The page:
I have just returned from a Valentine’s Day dinner at the club and I want to share the experience with you. Let’s begin with the good parts.
The setting was exquisite. The dining room was beautifully laid out and tastefully set, appropriately lit and fanned with tasteful background music provided by a small, live trio. Also in the background was arguably the best nighttime view in the city. Taken together, the setting was as nice as any I have experienced, anywhere at any time. And I’ve eaten in Bedouin tents, at the Windows on the World, when the twin towers still loomed above New York city, at the renowned seafood buffet in the Sheraton in Abu Dhabi, the Two Chickens in Bucharest and Swiss Chalet in Toronto, just to name a few.
The food was delicious. It was well prepared and beautifully presented. The soup marvelous, the entrée scrumptious and the dessert memorable. A little wine and good coffee complemented the meal and the club’s friendly and familiar staff courteously served it. It’s always nice to be recognized at a favorite restaurant and that’s even more so when it is in a dining room in which you have a vested interest, share with friends and actually cares what you think of what it offers and how it offers it.
Our dining room is a rough cut gem that’s consistently undervalued among the assets of our club. On a night like this night it can stage a dining event as good as any in the city and complement it with a spectacular view and good music, all at reasonable prices, no lineups and ample free and secure parking. The fact that all of the customers have some interest in sailing and, to some extent, are a somewhat like-minded group can be considered a plus, or a minus – that’s a personal thing – but it can contribute to interesting conversations, the making of new friends, further impressing old ones, learning a bit more about your sport or just having an all-round good time with people you know in a setting you’re familiar with.
It’s a particular asset to our social members, or to those sailors who can hang their captain hats at the door and socialize with other members. But it seems to be a less considered venue when one is contemplating an outing. It just doesn’t come up in the first few places we think of going. But it should. Especially when it puts on special events such as the Valentine’s Day Dinner my wife and I just attended.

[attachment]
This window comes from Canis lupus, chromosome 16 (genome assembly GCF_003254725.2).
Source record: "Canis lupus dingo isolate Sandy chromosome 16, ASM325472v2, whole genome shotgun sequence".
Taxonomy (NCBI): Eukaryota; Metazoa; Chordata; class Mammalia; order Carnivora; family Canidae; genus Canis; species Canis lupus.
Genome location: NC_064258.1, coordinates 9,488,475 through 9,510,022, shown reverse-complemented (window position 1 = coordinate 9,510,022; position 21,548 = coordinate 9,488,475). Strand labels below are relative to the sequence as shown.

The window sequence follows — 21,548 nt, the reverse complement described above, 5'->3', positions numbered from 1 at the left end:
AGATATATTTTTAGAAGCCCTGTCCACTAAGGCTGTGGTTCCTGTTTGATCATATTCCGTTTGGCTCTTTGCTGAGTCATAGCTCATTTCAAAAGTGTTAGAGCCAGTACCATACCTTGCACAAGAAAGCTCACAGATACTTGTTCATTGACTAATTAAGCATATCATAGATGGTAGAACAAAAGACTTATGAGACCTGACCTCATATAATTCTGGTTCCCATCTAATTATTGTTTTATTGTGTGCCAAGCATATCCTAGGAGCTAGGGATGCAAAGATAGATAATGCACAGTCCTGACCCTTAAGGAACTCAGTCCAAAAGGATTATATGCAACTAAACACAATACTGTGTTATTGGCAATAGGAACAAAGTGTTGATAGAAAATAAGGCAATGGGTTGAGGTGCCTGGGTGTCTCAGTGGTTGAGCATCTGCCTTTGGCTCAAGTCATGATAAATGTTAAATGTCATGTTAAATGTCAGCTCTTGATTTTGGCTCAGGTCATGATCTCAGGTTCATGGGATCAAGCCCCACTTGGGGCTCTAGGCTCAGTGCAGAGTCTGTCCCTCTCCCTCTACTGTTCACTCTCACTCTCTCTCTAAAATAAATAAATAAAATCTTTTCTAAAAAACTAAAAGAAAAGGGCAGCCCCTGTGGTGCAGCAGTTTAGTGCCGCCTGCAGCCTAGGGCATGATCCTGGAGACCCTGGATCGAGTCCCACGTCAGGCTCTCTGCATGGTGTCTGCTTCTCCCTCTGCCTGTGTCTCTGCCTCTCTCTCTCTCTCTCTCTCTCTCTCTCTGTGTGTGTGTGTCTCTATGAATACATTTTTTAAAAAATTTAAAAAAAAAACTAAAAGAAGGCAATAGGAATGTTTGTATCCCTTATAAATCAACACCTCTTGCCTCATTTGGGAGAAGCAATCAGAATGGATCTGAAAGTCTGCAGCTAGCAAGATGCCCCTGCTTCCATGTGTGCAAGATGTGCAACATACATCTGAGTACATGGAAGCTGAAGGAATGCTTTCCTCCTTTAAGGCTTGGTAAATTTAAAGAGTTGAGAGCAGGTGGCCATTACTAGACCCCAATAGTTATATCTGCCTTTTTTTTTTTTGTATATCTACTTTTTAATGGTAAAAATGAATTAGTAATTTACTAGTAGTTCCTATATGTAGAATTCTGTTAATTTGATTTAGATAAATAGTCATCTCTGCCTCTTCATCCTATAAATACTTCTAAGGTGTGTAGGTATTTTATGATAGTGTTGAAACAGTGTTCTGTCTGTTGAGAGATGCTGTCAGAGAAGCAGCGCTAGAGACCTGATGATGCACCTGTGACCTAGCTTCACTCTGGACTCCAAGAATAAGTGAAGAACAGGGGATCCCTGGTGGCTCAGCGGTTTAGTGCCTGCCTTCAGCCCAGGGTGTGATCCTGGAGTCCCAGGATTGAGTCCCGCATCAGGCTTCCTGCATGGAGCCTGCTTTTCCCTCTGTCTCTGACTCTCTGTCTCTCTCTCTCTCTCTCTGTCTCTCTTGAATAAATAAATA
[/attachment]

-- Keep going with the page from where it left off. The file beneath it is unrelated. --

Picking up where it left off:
On just this one occasion we had a wonderful dinner, in a spectacular location, and had a great time. What we did not have was any wait or lineup for a table, or a table that was in anything less than a great location, or slow or inattentive service, or rushed food, all of which characterize the situation at many of the other city venues holding a Valentine’s Day Dinner this very same evening. Ours was absolutely stress and frustration free. Yours, if you had one somewhere else, likely was not.
Now here’s the bad parts. The dining room is too seldom used. It’s not just a place to visit on the 28th of the month; you can get more value from your membership by attending a dinner event at some other time when something special is being offered, or something of interest taking place. If you are a social or crew member, in particular it is a great place to take friends or family during the off-season. They will enjoy it too, and thank you for it. Or you can use it to satisfy a baser instinct, just to impress someone with dinner at your club. Just getting through the gated entrance then driving by a long row of “yachts” should set that stage.
So here’s the thing. Do yourself a favour and make use of the club dining room, particularly during the off-season. Take full advantage of your membership access to this otherwise restricted great feature of your club. Make it your winter weekly sail.
And don’t do it alone. Bring a friend.
Or even better, bring two.